[I’ve been working on this for a couple of weeks. At the moment, it is a working paper (at best). Comments are welcome. If you make changes to the Excel workbook, please email it to me.]

**Rep. Matt Gaetz (D-FL) is the ringleader of the “gang of eight” responsible for ousting Rep. Kevin McCarthy (R-CA) as Speaker of the House**. One of Mr. Gaetz’s pet peeves is the federal budget deficit. He wants to reduce the deficit to zero in ten years. **Balancing the budget will lead to the Gaetz recession (or something very close to it)**. Read on for details.

Even if the deficit is reduced to zero in ten years, the debt will still rise by about 33%.

## The Arithmetic

**The government budget deficit is the difference between government spending and government revenue. When spending exceeds revenue for a year, the government runs a budget deficit. When spending is less than revenue, the government runs a budget surplus.** Surpluses are not quite as rare as unicorns, but the last one we saw was in 2001. Aided by the dot-com boom, the Clinton administration ran budget surpluses from 1998 to 2001.

**The government debt is the total amount the federal government has borrowed.** When the government runs a budget deficit, the U.S. Treasury issues debt to close the gap between revenue and spending. **Every year the government runs a deficit, the debt increases.**

Think of it this way. In December, 2023 you run up $2,000 in charges on a credit card. At the end of the month, you can only pay $1,500. You have a $500 balance outstanding. (If this ever happens to you, just say you had to issue some debt last month.) In January, still suffering from Christmas shopping frenzy, you spend another $2,000. Once again, at the end of the month you can only pay $1,500. Your new balance is $1,000. Most of us know this, hopefully not from real life experience.

The government budget works the same way. **Let’s assume we achieve the Gaetz balanced budget in ten years by reducing spending and/or increasing taxes by the same amount each year. (Using current data, the deficit would be reduced by $220 billion each year.)** Here’s what that looks like:

Note that **the debt increases by $10 trillion over those ten years to $43 trillion**. This is the first point. * Even if the deficit is reduced to zero in ten years, the debt will still rise by about 33%.* And

**interest on the debt rises to $2.15 trillion**. Not good. But I want to examine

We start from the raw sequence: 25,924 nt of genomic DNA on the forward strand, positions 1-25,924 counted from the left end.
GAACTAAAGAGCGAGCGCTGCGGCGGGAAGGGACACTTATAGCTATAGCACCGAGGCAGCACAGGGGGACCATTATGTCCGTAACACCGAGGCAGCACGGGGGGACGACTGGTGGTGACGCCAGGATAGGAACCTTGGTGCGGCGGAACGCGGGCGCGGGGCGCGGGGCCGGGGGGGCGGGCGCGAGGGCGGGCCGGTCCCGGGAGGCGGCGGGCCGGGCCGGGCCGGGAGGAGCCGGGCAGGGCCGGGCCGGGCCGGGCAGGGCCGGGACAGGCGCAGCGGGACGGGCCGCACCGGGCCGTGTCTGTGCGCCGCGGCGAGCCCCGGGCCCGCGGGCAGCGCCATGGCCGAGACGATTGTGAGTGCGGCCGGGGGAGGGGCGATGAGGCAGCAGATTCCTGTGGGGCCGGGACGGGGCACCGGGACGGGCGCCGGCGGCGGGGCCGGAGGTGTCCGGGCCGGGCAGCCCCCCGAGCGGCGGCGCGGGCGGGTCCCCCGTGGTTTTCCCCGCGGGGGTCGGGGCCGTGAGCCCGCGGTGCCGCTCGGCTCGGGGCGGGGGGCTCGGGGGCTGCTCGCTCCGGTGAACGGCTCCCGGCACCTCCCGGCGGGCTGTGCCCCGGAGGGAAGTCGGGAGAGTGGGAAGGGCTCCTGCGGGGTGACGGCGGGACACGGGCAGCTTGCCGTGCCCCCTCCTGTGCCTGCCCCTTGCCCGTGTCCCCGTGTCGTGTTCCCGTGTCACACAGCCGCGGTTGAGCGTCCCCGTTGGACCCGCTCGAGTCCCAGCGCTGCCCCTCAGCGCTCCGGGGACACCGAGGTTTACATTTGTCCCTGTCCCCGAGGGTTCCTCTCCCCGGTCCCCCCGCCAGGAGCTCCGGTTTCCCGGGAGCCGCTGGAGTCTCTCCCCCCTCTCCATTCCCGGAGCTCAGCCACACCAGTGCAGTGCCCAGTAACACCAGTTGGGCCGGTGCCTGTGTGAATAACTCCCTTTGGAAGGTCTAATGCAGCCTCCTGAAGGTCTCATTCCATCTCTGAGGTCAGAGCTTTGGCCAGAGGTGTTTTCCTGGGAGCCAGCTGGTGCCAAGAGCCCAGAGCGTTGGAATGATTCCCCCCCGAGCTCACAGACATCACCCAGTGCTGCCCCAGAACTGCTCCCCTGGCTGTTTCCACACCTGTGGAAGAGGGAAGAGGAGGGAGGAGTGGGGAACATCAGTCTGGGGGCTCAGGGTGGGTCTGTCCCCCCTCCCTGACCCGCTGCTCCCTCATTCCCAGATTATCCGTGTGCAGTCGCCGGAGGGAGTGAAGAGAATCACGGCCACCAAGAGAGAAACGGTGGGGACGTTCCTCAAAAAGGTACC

**the implications for the entire economy.**

## Impact on the Economy

Here I want to look at **the macroeconomic impact of the deficit reduction**. I’ve made many assumptions (listed below). **If you don’t like mine**, click here to download the Excel workbook. Have fun!

#### Assumptions

**The deficit is reduced by the same amount each year**, reaching zero in 2033.**The average interest rate on the debt is 5%.****The cumulative reduction in the deficit is $2 trillion**(approximately equal to next year’s deficit).- The deficit reduction
**multiplier is 1.5**. (This is the generally accepted income-expenditure multiplier for government spending.) - One concern is how the deficit is reduced: tax increases or spending cuts. I’ve short-circuited that question by assuming the multiplier applies equally to both. That way,
**the income-expenditure multiplier becomes a deficit change multiplier.** - I’ve relied on
**forecasts for real GDP, nominal GDP, and the GDP deflator from the Congressional Budget Office’s 30-year forecast**.^{[1]} **I deflated my forecast of nominal GDP including the deficit reduction using the GDP deflator from the CBO 30 year forecast.**(CBO pretty much admits they can’t forecast inflation, with rates of 2.5% (2024), 2.1% (2025-26), and 2.0% (2027 forward).

#### Analysis

The** total reduction in the deficit is $2 trillion**. **Multiplying that by 1.5 (the multiplier) gives an expected reduction in GDP of $3 trillion in 2033**. I reduced post-deficit-reduction GDP by equal amounts from 2024 to 2032.

The results are startling. **Annual growth in nominal GDP falls from 4.1% to 3.2%**. Overall growth for the ten year period falls by 10.9%. **2033 GDP is 7.6% lower with the deficit reduction**. These results are on the “Model deficit -$2 tril” sheet of the Excel workbook.

The real economy is on the sheet “Model deficit -$2 tril real.” **Annual real GDP growth falls from 2.1% to 1.2%.** Overall growth for the ten year period falls by 9.1%. Real GDP in 2033 is 7.5% lower.

#### Per Capita Analysis

Real GDP will grow 1.1% per year. But we’re really interested in **GDP per capita**.^{[2]} Using Census Bureau projections,** growth in real GDP per capita falls from 1.4% to 0.6%**. **In 2033 real GDP per capita is $5,115 lower after the deficit reduction.**

## Is This a Recession?

Only the NBER Business Cycles committee knows for sure. But, at best, 1.2% real growth is pretty anemic. **And real GDP per capita growing at 0.8% per year is … not good.**

- The 30-year forecast is from “The 2023 Long-Term Budget Outlook” (June 28, 2023) available at https://www.cbo.gov/publication/59014. The direct data download link (Excel format) is https://www.cbo.gov/system/files/2023-06/57054-2023-06-LTBO-econ.xlsx. Accessed October 8, 2023. Ten year forecasts are from “Interim Economic Projections for 2020 and 2021” (May 19, 2020) available at https://www.cbo.gov/publication/56351. Accessed October 5, 2023. A third source is “How the Fiscal Responsibility Act of 2023 Affects CBO’s Projections of Federal Debt” (June 9, 2023) available at https://www.cbo.gov/publication/59235. Direct data download link (Excel format) is https://www.cbo.gov/system/files/2023-06/59235-Data.xlsx. Accessed October 6, 2023. ↑
- Data is from the U.S. Census Bureau “2017 National Population Projections Datasets” Main Data Table. CSV file available at https://www2.census.gov/programs-surveys/popproj/datasets/2017/2017-popproj/np2017_d1_mid.csv. Accessed October 10, 2023. ↑